Back to Basics: BTL options for ‘trading limited companies’
Paul Brett is managing director of intermediaries at Landbay
There are two types of company structures for buy-to-let investors holding property, with the most prevalent being a ‘limited company’, which is set up via a Special Purpose Vehicle.
The other less common company structure for BTL property is a ‘trading limited company’ and the two are very different.
The limited company SPVs have a SIC code (‘standard industrial classification’ of economic activities), and this indicates they specialise in property. The SIC codes used in BTL are usually 68100 for buying and selling of real estate, 68209 for letting and operating of own or leased real estate and 68320 for real estate management.
Trading limited companies can be any type of business, they do not have to be property related. They could be owned by the likes of property developers, doctors, dentists, plumbers or even brokers. If BTL investment is on their radar, instead of setting up a new SVP the owner/s could use their trading limited company to buy property.
It is possible for surplus profits within trading limited companies to be used as a deposit on a property accompanied by a buy-to-let mortgage to finance the remainder. Accountants will be able to advise if property investment is more financially efficient than taking money out of a company and incurring taxation.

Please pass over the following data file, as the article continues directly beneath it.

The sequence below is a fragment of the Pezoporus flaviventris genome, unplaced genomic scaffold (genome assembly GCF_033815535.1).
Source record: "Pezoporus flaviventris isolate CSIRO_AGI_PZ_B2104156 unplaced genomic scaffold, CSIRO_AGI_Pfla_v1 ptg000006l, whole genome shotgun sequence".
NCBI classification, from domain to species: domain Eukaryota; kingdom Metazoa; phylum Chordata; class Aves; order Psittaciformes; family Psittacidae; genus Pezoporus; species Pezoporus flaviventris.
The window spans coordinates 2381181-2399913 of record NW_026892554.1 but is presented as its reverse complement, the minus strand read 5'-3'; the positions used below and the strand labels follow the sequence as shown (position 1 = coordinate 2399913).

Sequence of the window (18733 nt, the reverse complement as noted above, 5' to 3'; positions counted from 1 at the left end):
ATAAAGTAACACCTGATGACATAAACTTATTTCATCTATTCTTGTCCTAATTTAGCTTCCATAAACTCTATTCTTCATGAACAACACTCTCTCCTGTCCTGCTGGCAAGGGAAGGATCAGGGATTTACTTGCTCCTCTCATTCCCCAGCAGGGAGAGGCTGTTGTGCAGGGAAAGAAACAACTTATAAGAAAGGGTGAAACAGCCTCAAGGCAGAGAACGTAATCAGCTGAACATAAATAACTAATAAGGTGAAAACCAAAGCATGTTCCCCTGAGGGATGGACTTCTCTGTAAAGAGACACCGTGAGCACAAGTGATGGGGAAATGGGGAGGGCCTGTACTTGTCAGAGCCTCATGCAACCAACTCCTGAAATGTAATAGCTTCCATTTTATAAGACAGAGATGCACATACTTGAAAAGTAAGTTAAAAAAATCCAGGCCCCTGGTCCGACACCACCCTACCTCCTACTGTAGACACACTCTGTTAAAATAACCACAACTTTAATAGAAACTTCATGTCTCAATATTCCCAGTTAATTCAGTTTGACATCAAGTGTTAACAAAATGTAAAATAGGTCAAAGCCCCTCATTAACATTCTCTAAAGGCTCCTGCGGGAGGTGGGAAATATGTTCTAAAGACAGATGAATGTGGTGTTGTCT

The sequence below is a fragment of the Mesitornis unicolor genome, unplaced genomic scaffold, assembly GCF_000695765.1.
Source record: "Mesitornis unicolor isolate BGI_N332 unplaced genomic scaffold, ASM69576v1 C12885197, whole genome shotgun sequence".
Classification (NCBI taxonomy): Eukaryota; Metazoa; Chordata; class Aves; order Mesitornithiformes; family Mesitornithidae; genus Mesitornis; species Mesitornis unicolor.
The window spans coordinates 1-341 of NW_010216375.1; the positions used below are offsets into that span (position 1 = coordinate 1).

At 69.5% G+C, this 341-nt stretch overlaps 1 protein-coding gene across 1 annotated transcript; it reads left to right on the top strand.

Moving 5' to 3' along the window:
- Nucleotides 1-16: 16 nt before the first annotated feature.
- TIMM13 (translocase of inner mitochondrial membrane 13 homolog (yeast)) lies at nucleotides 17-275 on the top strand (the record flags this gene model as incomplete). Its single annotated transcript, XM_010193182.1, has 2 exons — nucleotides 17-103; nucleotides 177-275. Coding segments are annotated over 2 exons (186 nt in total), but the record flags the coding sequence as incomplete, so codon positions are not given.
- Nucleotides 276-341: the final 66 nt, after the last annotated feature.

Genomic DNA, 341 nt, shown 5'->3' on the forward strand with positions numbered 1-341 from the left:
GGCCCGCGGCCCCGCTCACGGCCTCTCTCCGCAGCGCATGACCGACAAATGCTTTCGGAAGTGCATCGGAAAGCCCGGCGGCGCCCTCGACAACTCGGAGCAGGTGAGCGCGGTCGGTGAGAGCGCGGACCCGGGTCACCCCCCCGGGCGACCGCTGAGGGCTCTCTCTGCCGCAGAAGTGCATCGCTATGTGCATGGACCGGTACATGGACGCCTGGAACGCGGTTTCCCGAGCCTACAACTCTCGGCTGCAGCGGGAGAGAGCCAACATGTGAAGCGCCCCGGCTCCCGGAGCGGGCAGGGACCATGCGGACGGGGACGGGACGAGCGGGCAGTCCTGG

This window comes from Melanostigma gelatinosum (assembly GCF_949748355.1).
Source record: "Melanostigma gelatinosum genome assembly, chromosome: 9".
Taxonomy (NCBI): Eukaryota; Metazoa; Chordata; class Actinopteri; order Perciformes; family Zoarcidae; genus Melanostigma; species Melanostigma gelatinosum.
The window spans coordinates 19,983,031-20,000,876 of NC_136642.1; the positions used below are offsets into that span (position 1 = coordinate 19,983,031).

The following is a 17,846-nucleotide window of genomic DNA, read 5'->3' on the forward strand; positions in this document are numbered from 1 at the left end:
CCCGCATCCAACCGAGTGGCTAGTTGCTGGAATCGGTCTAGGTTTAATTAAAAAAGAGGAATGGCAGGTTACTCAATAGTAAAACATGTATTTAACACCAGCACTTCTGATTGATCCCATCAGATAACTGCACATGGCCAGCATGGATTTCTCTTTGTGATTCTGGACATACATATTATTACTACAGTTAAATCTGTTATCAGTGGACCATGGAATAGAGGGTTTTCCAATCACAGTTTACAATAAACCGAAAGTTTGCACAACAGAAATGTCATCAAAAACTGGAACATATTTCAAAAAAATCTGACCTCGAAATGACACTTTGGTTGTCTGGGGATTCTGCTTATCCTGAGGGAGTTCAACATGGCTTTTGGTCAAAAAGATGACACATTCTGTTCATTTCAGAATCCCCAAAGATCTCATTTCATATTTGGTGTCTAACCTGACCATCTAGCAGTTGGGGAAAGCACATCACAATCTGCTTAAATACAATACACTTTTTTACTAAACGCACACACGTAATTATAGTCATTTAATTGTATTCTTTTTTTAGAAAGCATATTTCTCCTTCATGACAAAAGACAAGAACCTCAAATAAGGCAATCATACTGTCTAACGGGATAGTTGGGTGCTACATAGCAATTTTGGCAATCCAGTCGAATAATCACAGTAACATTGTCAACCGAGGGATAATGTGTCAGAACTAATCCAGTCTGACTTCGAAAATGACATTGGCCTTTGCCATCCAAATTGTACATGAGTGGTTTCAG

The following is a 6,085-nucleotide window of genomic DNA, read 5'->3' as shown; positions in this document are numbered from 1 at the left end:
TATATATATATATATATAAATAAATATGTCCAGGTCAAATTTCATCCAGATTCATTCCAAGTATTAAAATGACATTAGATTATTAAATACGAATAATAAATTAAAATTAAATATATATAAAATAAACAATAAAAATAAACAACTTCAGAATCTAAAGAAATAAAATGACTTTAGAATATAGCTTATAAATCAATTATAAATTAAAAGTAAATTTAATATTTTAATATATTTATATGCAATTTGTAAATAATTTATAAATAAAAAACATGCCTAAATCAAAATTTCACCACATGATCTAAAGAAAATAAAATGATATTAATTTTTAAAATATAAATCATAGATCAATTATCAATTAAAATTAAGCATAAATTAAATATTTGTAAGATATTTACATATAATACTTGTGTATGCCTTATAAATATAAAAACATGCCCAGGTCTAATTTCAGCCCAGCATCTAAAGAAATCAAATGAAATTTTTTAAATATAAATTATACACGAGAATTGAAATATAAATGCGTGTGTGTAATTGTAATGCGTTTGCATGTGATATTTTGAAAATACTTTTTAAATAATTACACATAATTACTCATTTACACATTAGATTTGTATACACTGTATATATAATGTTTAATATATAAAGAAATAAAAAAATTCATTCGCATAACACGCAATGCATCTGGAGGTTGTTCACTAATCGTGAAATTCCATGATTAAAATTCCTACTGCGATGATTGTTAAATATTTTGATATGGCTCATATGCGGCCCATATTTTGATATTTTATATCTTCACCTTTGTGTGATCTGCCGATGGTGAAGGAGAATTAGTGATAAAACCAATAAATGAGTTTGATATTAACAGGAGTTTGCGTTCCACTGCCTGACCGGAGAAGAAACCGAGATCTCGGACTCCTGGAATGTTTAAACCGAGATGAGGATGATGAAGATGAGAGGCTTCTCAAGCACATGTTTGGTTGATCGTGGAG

It’s surprising how many trading limited companies already own a BTL property, usually unencumbered as they have used surplus profit to purchase. However, as with all trading company assets they may want to leverage the property to support the business – this is where capital raising within a trading limited company comes into play.
Of course, a company could apply for a business loan but the disadvantage is the bank may require a debenture over the company which can be very restrictive. A debenture is a loan agreement that acts as security for the lender over the borrower’s assets, including property, in case of default. In addition, a business loan will be capital and repayment over a short term, typically five years.
An alternative option is to take out a BTL mortgage on the property which potentially offers more flexibility and preferential terms than a business loan. The mortgage term can be up to 30 years on an interest-only basis, making monthly payments substantially lower.
From Landbay’s perspective, we underwrite applications from trading limited companies in the same way as a SPV. We take personal guarantees from the directors and substantial shareholders who hold more than 25% of the business – this can be up to four people – and we have first charge on the property.
Layered limited companies
At Landbay we have highly experienced underwriters and BDMs who understand how mortgages work for different company structures. Therefore, we can be flexible and will also consider lending to layered limited companies. This is where a trading limited company, perhaps a property development firm, owns a SPV subsidiary.
The client’s accountant should be able to advise on whether it is better to move the money or the asset out of the trading limited company into the subsidiary. We could potentially lend to either of the companies as long as they have the same ultimate beneficial owners.
Lenders who comprehend the complexities behind company structures and BTL lending are thin on the ground. But we are always happy to assist brokers with their clients’ needs and explain their options.